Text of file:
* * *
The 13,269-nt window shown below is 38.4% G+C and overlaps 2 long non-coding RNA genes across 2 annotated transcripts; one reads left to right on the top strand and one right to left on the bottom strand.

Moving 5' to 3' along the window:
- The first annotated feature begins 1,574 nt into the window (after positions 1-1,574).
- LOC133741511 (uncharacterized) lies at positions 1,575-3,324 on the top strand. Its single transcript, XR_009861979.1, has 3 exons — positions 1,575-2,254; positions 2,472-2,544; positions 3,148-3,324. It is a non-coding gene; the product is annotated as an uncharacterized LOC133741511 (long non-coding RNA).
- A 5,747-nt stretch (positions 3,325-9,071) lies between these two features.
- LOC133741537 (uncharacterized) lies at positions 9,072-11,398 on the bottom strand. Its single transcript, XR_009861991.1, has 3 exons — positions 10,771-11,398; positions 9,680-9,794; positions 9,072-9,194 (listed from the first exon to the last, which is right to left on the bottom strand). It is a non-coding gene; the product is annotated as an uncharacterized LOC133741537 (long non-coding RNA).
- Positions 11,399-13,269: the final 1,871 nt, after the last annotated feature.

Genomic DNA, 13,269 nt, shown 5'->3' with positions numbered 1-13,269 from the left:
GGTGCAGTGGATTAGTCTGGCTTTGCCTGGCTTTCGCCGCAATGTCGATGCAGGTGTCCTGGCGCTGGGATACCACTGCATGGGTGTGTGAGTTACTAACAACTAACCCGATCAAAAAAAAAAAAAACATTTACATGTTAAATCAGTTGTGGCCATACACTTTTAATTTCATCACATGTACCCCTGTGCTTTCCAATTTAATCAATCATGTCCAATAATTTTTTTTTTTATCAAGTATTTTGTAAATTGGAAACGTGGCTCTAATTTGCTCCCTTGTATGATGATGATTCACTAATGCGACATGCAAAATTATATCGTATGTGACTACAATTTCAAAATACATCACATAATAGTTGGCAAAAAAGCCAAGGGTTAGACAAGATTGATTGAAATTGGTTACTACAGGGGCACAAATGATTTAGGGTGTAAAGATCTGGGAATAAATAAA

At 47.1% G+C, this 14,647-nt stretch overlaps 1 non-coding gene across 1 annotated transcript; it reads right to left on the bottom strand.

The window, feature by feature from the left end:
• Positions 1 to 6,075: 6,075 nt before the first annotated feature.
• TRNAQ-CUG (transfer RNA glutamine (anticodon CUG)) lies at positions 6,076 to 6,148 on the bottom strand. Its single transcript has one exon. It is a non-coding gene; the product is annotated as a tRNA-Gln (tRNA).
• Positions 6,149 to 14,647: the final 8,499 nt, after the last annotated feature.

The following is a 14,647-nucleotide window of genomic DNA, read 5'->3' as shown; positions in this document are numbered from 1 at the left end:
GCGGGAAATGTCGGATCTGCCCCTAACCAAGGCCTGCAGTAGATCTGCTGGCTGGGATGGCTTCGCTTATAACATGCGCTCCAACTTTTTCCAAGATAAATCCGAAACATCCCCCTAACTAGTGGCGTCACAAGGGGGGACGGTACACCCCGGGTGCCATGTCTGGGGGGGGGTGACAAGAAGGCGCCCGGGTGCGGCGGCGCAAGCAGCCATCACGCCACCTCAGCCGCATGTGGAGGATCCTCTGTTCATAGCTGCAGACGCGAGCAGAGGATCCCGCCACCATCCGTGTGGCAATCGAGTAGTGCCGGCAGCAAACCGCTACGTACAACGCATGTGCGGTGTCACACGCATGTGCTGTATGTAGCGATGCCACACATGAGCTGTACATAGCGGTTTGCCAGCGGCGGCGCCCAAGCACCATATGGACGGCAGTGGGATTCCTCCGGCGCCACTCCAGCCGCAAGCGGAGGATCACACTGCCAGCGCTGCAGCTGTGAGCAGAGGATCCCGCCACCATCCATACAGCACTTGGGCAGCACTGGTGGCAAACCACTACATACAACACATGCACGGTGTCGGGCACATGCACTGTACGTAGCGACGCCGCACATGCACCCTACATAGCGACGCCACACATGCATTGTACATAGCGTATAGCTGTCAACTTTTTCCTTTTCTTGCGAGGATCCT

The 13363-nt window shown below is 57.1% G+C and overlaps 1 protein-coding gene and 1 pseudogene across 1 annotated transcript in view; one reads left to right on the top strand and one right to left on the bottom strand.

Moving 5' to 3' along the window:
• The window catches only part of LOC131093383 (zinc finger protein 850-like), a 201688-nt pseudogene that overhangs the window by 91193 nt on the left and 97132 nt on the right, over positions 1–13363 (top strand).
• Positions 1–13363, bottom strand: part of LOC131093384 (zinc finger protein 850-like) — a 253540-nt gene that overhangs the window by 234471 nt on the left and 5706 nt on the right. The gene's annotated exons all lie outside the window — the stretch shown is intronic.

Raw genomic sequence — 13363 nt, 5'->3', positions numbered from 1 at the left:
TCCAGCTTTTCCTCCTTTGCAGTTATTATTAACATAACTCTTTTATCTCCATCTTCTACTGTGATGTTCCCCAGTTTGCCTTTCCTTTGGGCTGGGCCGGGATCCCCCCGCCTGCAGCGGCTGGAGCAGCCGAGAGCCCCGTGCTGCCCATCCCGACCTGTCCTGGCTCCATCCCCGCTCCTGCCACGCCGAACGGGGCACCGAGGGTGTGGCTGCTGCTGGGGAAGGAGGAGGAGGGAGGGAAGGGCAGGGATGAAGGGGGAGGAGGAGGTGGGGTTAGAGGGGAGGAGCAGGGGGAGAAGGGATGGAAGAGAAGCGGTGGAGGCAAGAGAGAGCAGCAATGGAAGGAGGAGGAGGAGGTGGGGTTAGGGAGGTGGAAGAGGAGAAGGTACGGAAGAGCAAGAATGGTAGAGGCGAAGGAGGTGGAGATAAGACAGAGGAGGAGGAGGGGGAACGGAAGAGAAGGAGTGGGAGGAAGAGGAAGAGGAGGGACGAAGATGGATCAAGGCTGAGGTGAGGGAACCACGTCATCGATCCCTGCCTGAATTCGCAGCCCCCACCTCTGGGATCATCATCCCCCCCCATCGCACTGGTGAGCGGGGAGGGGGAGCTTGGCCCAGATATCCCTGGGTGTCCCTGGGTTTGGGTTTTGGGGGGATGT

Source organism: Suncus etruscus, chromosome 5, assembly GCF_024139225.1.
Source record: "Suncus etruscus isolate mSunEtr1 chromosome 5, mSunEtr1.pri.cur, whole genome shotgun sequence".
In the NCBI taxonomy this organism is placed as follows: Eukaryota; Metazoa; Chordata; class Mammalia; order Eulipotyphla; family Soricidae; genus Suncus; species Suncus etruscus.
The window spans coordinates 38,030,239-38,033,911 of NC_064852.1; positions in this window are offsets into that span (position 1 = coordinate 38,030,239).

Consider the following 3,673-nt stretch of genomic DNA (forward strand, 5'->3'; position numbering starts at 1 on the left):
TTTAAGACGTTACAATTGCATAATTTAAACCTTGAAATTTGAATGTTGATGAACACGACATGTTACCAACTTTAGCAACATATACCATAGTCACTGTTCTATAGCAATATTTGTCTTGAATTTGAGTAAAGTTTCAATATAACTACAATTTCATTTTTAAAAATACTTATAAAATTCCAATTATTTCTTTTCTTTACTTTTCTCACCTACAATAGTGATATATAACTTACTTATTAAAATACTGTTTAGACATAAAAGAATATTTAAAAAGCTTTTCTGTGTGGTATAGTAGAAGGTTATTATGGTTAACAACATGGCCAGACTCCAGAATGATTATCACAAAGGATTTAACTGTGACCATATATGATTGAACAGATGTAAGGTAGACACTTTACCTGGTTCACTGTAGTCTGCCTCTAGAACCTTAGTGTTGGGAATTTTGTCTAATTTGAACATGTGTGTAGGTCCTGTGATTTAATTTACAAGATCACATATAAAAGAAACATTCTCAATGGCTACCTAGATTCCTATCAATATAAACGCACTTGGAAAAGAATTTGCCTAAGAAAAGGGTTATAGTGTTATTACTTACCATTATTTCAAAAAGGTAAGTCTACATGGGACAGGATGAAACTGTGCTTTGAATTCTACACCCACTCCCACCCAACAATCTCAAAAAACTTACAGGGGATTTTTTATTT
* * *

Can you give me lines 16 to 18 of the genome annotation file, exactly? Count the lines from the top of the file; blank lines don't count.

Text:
GCGGGAAATGTCGGATCTGCCCCTAACCAAGGCCTGCAGTAGATCTGCTGGCTGGGATGGCTTCGCTTATAACATGCGCTCCAACTTTTTCCAAGATAAATCCGAAACATCCCCCTAACTAGTGGCGTCACAAGGGGGGACGGTACACCCCGGGTGCCATGTCTGGGGGGGGGTGACAAGAAGGCGCCCGGGTGCGGCGGCGCAAGCAGCCATCACGCCACCTCAGCCGCATGTGGAGGATCCTCTGTTCATAGCTGCAGACGCGAGCAGAGGATCCCGCCACCATCCGTGTGGCAATCGAGTAGTGCCGGCAGCAAACCGCTACGTACAACGCATGTGCGGTGTCACACGCATGTGCTGTATGTAGCGATGCCACACATGAGCTGTACATAGCGGTTTGCCAGCGGCGGCGCCCAAGCACCATATGGACGGCAGTGGGATTCCTCCGGCGCCACTCCAGCCGCAAGCGGAGGATCACACTGCCAGCGCTGCAGCTGTGAGCAGAGGATCCCGCCACCATCCATACAGCACTTGGGCAGCACTGGTGGCAAACCACTACATACAACACATGCACGGTGTCGGGCACATGCACTGTACGTAGCGACGCCGCACATGCACCCTACATAGCGACGCCACACATGCATTGTACATAGCGTATAGCTGTCAACTTTTTCCTTTTCTTGCGAGGATCCT

The 13363-nt window shown below is 57.1% G+C and overlaps 1 protein-coding gene and 1 pseudogene across 1 annotated transcript in view; one reads left to right on the top strand and one right to left on the bottom strand.

Moving 5' to 3' along the window: